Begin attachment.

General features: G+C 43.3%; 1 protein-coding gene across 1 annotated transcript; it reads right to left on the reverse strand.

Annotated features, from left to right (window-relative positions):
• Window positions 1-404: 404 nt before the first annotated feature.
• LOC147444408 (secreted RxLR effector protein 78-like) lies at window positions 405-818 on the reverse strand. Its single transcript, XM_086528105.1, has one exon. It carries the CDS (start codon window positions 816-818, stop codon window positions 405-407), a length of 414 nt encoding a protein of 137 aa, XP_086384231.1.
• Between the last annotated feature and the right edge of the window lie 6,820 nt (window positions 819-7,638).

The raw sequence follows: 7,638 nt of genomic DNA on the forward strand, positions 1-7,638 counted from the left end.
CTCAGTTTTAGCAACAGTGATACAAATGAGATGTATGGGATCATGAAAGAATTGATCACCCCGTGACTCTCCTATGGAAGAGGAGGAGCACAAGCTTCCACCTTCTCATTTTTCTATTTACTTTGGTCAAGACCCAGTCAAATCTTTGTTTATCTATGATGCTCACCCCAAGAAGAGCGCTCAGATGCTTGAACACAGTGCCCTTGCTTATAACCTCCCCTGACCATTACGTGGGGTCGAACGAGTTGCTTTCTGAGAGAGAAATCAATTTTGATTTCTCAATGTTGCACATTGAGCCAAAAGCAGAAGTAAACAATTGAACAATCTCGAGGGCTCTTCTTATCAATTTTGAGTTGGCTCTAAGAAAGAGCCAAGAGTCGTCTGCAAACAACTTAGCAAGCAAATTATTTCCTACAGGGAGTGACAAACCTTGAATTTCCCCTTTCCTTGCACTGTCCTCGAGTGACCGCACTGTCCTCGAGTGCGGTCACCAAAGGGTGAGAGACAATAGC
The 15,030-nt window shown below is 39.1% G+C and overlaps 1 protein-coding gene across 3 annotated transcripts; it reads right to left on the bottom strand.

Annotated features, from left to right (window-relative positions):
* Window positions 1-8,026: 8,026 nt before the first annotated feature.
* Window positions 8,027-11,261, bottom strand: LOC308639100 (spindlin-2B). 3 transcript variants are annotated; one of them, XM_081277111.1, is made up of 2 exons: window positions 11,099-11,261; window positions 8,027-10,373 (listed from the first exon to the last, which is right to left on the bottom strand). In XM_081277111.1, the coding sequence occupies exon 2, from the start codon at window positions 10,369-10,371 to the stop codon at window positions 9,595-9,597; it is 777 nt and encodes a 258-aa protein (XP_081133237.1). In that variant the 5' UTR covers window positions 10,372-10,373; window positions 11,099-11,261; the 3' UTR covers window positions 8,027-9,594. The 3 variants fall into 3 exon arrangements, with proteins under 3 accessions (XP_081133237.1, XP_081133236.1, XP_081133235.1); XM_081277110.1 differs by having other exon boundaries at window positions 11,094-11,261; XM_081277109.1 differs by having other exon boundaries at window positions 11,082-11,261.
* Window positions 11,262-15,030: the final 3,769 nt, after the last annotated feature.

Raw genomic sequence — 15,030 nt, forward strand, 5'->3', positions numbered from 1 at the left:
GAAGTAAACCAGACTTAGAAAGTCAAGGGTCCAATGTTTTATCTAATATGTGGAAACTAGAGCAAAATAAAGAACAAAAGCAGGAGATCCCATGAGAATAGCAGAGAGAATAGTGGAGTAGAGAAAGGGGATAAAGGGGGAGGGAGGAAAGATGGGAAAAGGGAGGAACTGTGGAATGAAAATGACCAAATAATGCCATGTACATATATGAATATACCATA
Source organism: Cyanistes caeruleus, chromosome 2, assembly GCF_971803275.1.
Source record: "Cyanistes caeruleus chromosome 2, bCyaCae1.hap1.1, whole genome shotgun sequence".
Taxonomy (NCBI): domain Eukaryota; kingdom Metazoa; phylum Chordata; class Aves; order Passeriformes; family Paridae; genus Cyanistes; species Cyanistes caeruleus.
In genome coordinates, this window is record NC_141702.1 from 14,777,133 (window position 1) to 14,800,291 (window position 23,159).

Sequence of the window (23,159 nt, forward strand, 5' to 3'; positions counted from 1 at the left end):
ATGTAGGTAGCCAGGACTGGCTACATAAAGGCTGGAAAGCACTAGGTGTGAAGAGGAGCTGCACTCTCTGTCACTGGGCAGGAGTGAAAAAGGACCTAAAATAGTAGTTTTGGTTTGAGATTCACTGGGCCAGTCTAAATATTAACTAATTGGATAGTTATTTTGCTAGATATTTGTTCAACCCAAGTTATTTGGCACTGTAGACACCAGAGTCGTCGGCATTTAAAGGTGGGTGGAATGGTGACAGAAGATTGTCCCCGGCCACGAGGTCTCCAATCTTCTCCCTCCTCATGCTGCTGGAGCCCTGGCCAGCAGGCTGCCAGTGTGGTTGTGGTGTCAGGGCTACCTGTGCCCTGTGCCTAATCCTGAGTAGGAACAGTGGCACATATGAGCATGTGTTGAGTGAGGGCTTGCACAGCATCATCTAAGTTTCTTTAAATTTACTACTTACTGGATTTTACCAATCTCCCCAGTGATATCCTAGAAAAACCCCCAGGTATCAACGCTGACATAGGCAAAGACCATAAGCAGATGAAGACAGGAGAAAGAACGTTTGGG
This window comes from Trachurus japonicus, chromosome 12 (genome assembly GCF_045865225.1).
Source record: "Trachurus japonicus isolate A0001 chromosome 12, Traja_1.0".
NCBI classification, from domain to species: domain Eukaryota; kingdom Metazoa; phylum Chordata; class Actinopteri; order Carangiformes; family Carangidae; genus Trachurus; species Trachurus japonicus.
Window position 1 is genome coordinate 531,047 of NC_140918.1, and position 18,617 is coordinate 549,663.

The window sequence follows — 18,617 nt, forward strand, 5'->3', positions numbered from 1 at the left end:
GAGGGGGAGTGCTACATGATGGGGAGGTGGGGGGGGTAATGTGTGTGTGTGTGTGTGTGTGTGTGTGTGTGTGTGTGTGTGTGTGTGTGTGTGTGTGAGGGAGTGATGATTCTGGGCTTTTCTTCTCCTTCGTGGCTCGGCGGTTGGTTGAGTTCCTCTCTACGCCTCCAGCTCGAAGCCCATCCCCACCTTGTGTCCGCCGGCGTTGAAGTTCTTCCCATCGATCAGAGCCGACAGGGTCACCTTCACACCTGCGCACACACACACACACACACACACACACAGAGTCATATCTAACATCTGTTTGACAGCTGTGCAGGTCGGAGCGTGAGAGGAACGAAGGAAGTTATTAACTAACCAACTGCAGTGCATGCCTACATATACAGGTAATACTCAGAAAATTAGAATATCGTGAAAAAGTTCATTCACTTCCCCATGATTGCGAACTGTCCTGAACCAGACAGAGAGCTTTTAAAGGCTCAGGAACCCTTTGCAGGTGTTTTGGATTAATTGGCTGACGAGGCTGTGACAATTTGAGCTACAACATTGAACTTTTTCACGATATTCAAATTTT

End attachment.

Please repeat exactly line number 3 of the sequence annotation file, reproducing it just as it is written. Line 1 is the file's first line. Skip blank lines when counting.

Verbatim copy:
• Window positions 1-404: 404 nt before the first annotated feature.